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Department of Entomology

Department of Entomology
123 W. Waters Hall
1603 Old Claflin Place
Kansas State University
Manhattan KS 66506-4004

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entomology@ksu.edu

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Sunflower Insects

Red Sunflower Seed Weevil, Smicronyx fulvus (Coleoptera: Curculionidae).

RSW

Adult red seed weevil.

RSWlarva

Larva revealed within seed.

Identification

This is a small, reddish-brown weevil that is 3.0 – 4.0 mm (1/8 inches) long. Adults are most easily seen on the faces of blooming sunflowers feeding on pollen, or hiding behind the flower bracts. Infested seeds are not noticably different from healthy ones, but will display an exit hole near the top once the larva has matured and left.

Life History and Behavior

There is a single generation per year, with mature larvae overwintering in the soil and pupating in mid-summer. The peak of adult emergence typically occurs mid-July to early August. Adult weevils seek sunflowers in bloom and females must feed on pollen for at least four days before they can produce eggs. Each egg is laid directly into a seed and this requires a seed in the appropriate developmental stage, creating a predicatable time frame for oviposition within every field. Few seeds are suitable for oviposition before the flower reaches R5.4 (40% of florets sheeding pollen) and, once anthesis is complete, most seeds are too hard.

Developing larvae do not usually consume the seed completely, but significantly reduce kernel weight and oil content. The time frame of larval development is such that a percentage of larvae may still be present in seed at harvest, leading to temperature and moisture problems in storage. Since the weight of infested seed is not altered significantly, it is not removed by conventional threshing or cleaning. Although live larvae will eventually exit seeds, dead larvae remain and can result in downgrading.

Management

Since the red seed weevil is a relatively late-emerging insect, earlier planting dates tend to reduce damage, but manipulation of planting date alone cannot be relied upon to provide control. Although tillage has been shown to reduce survival of overwintering weevils, it is not advisable in regions where soil moisture conservations is a concern. While treatments directed at control of sunflower moth typically coincide with periods of weevil activity and may provide simultaneous control of both pests, fields should be scouted for red seed weevil before any treatment is directed specifically at pest. This should be done as the field approaches 85 % bloom, or when 80 % of plants are past the R4 stage. Walking in a large ‘X’ pattern is recommended to ensure that samples are not taken preferentially from field borders that tend to collect higher numbers of weevils. Count the weevils on the faces of five of the most mature flowers at each of five sites. This procress can be facilitated by spraying the faces of each flower with a DEET-containing mosquito repellent that will cause weevils to quickly exit the flower.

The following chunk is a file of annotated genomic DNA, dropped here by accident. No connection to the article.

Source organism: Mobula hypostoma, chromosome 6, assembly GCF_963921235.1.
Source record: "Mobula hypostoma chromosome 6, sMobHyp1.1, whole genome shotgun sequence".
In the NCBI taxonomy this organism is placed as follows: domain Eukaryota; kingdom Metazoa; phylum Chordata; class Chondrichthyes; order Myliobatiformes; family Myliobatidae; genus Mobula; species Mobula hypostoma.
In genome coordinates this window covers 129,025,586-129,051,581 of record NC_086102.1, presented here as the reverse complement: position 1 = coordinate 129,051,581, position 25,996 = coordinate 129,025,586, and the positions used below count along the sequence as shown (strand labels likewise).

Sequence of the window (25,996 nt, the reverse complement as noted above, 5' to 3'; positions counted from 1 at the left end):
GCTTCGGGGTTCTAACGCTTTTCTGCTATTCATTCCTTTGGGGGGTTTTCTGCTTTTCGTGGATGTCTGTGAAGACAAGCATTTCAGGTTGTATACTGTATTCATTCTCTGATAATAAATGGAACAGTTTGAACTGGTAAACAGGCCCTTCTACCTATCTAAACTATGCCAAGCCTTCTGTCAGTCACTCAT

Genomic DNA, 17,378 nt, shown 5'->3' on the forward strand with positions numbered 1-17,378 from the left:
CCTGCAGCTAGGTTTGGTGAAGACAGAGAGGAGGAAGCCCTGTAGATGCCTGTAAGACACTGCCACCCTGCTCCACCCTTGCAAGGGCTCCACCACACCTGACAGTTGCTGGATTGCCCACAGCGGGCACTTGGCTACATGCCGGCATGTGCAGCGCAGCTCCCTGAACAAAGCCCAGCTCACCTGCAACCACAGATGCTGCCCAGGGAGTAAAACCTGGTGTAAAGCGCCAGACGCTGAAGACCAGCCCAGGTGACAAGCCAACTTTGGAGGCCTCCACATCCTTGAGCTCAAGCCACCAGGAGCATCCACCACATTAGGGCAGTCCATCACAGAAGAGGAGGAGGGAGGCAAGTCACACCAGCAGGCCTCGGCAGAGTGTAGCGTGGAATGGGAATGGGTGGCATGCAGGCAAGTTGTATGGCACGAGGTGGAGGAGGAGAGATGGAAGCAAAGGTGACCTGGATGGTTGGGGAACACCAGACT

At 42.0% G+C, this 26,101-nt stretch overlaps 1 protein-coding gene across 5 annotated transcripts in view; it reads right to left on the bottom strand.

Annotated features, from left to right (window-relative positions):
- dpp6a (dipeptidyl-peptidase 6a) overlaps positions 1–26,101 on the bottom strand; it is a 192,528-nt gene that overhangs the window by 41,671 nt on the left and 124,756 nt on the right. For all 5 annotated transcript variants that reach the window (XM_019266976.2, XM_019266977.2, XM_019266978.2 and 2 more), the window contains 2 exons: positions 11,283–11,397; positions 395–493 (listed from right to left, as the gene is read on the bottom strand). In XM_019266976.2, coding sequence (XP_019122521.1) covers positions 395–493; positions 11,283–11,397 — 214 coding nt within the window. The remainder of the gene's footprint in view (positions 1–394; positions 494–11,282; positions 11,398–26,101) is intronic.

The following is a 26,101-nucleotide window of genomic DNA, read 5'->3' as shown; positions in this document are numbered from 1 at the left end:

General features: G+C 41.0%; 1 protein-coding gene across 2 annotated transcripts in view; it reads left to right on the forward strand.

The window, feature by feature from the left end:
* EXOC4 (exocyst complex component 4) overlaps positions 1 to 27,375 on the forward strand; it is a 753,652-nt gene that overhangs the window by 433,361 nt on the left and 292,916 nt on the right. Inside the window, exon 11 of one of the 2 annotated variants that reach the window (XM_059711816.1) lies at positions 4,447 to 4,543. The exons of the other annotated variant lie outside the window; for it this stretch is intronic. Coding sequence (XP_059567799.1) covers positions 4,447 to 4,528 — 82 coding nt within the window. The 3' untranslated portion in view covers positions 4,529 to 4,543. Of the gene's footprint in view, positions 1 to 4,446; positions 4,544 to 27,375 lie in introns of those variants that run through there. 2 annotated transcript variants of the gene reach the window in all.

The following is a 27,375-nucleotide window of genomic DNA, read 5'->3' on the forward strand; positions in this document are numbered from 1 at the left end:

Detailed formulae have been developed to calculate economic thresholds (numbers of adult weevils per flower) that justify treatment of both oilseed and confection sunflowers and take into account application costs and projected crop value.  In general, the threshold for oilseed sunflowers falls somewhere between 10 and 20 weevils per flower, but the threshold is much lower for confection sunflowers (usually 1 or 2 weevils per flower) because of industry standards that demand seed damage remain below 3-4 % of kernels. Research suggests that approximately 27 damaged kernels result for every adult weevil observed at the early bloom stage. An early treatment should be followed by continued scouting at 4-5 day intervals, as adult emergence continues over several weeks.

Please refer to the most recent version of the Sunflower Insect Management Guide for control options.

More detailed information on the life history and biology of sunflower seed weevils can be found in KSRE publication MF3129.

Page last updated 4/01/2014 by J.P. Michaud.